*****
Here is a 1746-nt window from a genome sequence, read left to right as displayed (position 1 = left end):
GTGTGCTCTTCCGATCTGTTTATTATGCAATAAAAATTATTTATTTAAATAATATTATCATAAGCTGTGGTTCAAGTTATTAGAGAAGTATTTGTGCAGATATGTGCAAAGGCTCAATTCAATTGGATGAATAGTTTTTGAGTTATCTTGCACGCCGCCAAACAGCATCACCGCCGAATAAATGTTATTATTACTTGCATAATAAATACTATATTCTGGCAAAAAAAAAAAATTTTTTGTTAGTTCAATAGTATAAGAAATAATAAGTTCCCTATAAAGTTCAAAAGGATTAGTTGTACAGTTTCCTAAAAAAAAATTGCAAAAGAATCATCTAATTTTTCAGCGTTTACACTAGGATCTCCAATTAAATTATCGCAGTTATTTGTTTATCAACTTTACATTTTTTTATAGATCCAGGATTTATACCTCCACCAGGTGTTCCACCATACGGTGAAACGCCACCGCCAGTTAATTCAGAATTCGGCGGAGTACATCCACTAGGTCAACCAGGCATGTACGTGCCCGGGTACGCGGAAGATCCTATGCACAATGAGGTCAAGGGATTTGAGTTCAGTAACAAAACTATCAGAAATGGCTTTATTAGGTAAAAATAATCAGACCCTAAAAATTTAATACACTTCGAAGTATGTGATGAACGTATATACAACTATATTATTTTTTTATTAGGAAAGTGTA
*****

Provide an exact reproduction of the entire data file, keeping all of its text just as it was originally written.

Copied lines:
Here is a 1746-nt window from a genome sequence, read left to right as displayed (position 1 = left end):
GTGTGCTCTTCCGATCTGTTTATTATGCAATAAAAATTATTTATTTAAATAATATTATCATAAGCTGTGGTTCAAGTTATTAGAGAAGTATTTGTGCAGATATGTGCAAAGGCTCAATTCAATTGGATGAATAGTTTTTGAGTTATCTTGCACGCCGCCAAACAGCATCACCGCCGAATAAATGTTATTATTACTTGCATAATAAATACTATATTCTGGCAAAAAAAAAAAATTTTTTGTTAGTTCAATAGTATAAGAAATAATAAGTTCCCTATAAAGTTCAAAAGGATTAGTTGTACAGTTTCCTAAAAAAAAATTGCAAAAGAATCATCTAATTTTTCAGCGTTTACACTAGGATCTCCAATTAAATTATCGCAGTTATTTGTTTATCAACTTTACATTTTTTTATAGATCCAGGATTTATACCTCCACCAGGTGTTCCACCATACGGTGAAACGCCACCGCCAGTTAATTCAGAATTCGGCGGAGTACATCCACTAGGTCAACCAGGCATGTACGTGCCCGGGTACGCGGAAGATCCTATGCACAATGAGGTCAAGGGATTTGAGTTCAGTAACAAAACTATCAGAAATGGCTTTATTAGGTAAAAATAATCAGACCCTAAAAATTTAATACACTTCGAAGTATGTGATGAACGTATATACAACTATATTATTTTTTTATTAGGAAAGTGTA